Feature: Issue No. 16, Spring 2016

Azrael: Year 7
Luke Guidici

Leather shoe. Plastic bag. Glass bottle.


Daniel Anders noted the items as he grabbed them off the conveyor belt. Without wasting a motion he dropped each into the appropriate chute. Shoe into carbon. Bag into plastic. Bottle into glass. He paused and looked down the line. Along each side, men and women dressed in simple blue coveralls and wearing heavy gloves combed through the refuse, grabbing whatever salvage they could. At 28 years of age, Anders was one of the younger ones.

He exhaled, watching his breath condense. The metal walls and concrete floors of the warehouse did little to keep out the cold winter air. Anders inhaled. For months he’d worked twelve hour days, seven days a week, a constant flow of garbage rolling past. He looked for carbon, metals, plastics, and glass: anything that the automated sorter missed, he and the other workers endeavored to find and send for reclamation. It was mind numbing, but at least it was a distraction.

“I’m not paying you to daydream, Anders.”

Anders snapped to attention. In front of him was Williams, a portly man dressed in a dark jacket that hung loosely across his narrow shoulders and a brightly colored tie that rolled over his gut. He jabbed a finger into Anders’ chest.

“You’ve got a quota and I expect it to be filled or, by Azrael, you’ll be out with the Pickers.”

“Don’t worry.”


“Don’t worry, sir. I’ll make my quota.”

“You better.”

Williams smirked and headed off down the line. As he walked, the other workers dropped their eyes, hoping to avoid his attention. Williams stopped next to a grey-haired woman and began to berate her.

Anders clenched his jaw and looked away. He’d never cared much for Williams. How could he? The man hadn’t served.


Just three years earlier, Anders was halfway around the world, fighting in the Trans-Pacific War. He’d volunteered, not because he was especially patriotic, but because the United North American government had promised post-war jobs to all volunteers.

But no one expected the Free Chinese to be defeated so thoroughly—or so quickly. And no one expected the casualties to be so low. After only two years of combat, the combined Sino-North American armies had destroyed all major resistance. The victory was so complete that they didn’t even bother with a puppet government. They just secured the borders and let the Free Chinese fend for themselves.

As veterans flooded back to UNA, the promised government jobs were quickly filled. By the time that Anders returned, there was nothing left. After a year of searching, he was willing to do almost anything.


Anders grabbed a piece of newspaper, then a plastic milk jug. His eyes scanned the approaching trash until he found the next item: a leather boot. In one smooth motion he grabbed it, flipped it over, and carried it toward the carbon chute. As he did, debris spilled out of the boot and landed on his foot. There was something solid in there.

He smiled. Maybe he’d gotten lucky and it was ferrous. Some iron would really help his quota, but probably it was just a rock. He crouched down.

A trio of small rocks sat by his foot. He frowned. Then something further under the belt caught his eye. It was a small, grey cellular telephone. He gasped.

What the hell?

Anders leaned out from under the belt and looked around. None of the workers had noticed. He checked the second floor. Standing on the metal catwalk was Williams. A coffee cup in one hand, he was gesticulating wildly as he talked to two officers of the Terran Survivability Bureau. These TSB guards were part of the contingent permanently stationed at the mine.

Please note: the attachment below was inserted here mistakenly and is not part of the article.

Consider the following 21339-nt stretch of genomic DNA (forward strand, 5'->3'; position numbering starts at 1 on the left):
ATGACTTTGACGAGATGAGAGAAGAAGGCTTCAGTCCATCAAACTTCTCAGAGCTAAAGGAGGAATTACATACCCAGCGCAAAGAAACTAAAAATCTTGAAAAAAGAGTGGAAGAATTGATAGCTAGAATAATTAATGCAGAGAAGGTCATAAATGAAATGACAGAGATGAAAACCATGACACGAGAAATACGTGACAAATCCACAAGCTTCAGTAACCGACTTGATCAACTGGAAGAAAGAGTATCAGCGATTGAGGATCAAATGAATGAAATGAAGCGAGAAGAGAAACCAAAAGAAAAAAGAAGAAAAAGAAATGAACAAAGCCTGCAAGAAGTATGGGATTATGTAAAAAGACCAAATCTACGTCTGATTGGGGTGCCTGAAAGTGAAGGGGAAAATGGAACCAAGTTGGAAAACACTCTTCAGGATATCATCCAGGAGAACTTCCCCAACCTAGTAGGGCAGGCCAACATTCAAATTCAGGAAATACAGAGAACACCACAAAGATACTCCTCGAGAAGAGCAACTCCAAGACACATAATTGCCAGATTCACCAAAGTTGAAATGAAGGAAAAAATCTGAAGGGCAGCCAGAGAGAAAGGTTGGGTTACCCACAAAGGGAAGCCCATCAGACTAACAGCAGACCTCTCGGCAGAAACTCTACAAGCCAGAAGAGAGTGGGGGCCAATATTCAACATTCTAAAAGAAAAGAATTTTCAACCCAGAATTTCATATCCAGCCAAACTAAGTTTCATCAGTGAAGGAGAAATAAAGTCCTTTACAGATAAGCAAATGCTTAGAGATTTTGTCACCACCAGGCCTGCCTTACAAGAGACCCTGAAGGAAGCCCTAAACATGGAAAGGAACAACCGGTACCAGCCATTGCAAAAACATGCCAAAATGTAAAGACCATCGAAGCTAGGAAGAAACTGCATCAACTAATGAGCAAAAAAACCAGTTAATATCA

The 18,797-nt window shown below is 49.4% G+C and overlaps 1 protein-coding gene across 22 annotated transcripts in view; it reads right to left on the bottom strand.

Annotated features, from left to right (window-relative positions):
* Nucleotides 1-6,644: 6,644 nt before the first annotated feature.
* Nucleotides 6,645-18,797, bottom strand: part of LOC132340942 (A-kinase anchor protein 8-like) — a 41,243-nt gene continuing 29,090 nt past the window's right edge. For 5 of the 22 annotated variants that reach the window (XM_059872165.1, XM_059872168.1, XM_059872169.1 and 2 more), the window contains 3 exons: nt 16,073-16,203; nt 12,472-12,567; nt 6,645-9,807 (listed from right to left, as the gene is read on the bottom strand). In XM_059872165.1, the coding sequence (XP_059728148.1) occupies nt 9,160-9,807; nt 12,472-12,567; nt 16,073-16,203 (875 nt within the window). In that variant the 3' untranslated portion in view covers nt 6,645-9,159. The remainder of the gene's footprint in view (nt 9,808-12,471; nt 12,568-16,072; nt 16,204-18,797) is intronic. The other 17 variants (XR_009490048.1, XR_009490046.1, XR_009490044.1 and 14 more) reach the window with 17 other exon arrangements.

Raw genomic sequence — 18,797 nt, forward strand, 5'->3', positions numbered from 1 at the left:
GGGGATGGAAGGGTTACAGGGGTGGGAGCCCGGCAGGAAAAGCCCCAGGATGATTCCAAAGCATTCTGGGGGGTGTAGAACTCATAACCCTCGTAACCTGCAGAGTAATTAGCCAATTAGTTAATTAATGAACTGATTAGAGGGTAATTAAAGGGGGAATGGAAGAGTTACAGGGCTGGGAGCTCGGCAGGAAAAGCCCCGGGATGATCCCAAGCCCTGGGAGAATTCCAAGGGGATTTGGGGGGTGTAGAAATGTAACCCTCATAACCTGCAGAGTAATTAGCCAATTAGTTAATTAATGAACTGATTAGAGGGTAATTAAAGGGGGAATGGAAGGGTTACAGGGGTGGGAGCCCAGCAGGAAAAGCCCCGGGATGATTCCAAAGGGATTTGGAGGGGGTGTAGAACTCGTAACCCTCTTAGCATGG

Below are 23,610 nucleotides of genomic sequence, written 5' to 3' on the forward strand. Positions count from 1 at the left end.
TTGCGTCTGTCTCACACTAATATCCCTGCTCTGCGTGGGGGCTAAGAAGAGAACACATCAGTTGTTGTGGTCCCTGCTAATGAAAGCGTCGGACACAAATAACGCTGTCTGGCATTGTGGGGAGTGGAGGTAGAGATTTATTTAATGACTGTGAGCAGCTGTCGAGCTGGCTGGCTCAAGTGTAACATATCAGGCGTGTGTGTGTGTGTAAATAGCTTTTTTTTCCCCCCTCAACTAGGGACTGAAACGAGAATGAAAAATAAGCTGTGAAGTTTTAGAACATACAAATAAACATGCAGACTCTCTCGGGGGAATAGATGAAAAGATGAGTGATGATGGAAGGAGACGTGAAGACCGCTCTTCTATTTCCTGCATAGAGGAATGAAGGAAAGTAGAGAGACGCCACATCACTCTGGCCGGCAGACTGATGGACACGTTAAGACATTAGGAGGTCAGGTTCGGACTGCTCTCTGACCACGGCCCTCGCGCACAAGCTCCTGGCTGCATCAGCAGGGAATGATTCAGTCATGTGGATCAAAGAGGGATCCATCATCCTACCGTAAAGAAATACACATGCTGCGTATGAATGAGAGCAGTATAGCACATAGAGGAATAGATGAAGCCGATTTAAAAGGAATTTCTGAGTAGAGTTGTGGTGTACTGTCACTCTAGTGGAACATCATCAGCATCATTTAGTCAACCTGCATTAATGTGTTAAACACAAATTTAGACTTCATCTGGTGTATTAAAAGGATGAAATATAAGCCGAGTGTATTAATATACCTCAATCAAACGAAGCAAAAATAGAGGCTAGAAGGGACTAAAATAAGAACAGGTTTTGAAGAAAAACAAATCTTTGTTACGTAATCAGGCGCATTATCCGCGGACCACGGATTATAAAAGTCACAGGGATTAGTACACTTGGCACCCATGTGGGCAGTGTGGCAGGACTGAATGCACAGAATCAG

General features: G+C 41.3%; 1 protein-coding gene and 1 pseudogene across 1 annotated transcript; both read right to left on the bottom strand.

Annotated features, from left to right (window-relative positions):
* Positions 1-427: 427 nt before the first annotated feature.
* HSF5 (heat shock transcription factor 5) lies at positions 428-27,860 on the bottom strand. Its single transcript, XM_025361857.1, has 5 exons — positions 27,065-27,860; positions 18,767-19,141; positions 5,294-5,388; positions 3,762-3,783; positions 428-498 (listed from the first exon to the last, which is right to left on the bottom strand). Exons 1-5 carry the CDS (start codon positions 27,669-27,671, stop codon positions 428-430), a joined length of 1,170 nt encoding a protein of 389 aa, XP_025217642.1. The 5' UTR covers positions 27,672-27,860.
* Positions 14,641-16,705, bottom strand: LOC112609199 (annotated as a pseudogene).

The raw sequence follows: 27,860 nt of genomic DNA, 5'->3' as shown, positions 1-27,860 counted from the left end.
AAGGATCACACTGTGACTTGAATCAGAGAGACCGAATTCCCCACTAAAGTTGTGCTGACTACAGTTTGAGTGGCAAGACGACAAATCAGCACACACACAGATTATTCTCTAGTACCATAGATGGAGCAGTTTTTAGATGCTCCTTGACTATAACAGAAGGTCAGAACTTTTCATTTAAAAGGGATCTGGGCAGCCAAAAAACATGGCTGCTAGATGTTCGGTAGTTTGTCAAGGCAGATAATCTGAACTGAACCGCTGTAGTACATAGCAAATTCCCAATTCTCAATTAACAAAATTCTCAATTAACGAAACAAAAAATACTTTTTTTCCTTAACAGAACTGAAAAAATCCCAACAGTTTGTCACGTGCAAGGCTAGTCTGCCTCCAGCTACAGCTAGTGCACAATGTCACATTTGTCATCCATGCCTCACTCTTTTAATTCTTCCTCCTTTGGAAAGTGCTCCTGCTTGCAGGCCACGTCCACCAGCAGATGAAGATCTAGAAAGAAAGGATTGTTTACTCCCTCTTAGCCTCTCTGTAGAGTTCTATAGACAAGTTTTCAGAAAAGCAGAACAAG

Who has coffee everyday? No way he isn’t skimming.

Anders ducked back under. He grabbed the rocks with one hand and the cell phone with the other. As he stood he slipped the phone into a pocket, then tossed the rocks onto the belt. He glanced at his coworkers; it didn’t seem like any of them had noticed.

But that didn’t mean no one saw. If they did, Anders’ only hope would be a bribe. And the chance of that working was 50–50. It wasn’t unheard of for TSB spies to be in industries related to “Terran survival,” which this close to Azrael’s arrival was basically anywhere they wanted to be. Not only that, but failure to report a crime often carried a penalty as stiff as the crime. All this meant it was hard to trust anyone anymore.

Anders pushed the fear aside. He still had time to figure out what to do. If he didn’t, he could drop the phone on the line and let someone else deal with it.


A bowl of thick green sludge landed on the table next to Anders. A tall, wiry man with thinning black hair sat down with a sigh. Carlos Rodriguez might have been handsome once, but the strains of a hard life had taken their toll.

“Solidarity green. Glad they’re serving this again.”

“At least they feed us. I heard night shift doesn’t get a meal anymore.”

Rodriguez glared up at Williams’ office.

“Terran dogs.”

Anders nodded as he ate a spoonful of soup.

“Hey, you’re old. You ever have one?”

“One what?”

“A dog.”

“No. But, my Abuela did. Little thing, like a mop with eyes. She called it…”

He paused to take a bite.

“Can’t remember.”

“What was it like?”

“First, it would bark like hell, then it’d just sit in your lap and nap.”

“Sounds nice?”

“I can think of a few things I’d rather have in my lap.”

He nodded toward the base of the stairs.

A group of women had arrived. Young and old, they wore short, tight skirts, and an odd assortment of layers that struggled to provide warmth while at the same time show enough flesh. Clinging to the hand rail they teetered on impractically high heels as they climbed.

The last, a pretty Latina woman in her early thirties, looked out across the cafeteria, searching. Her eyes met Anders and stopped. They held each other’s gaze for a moment, then she glanced away.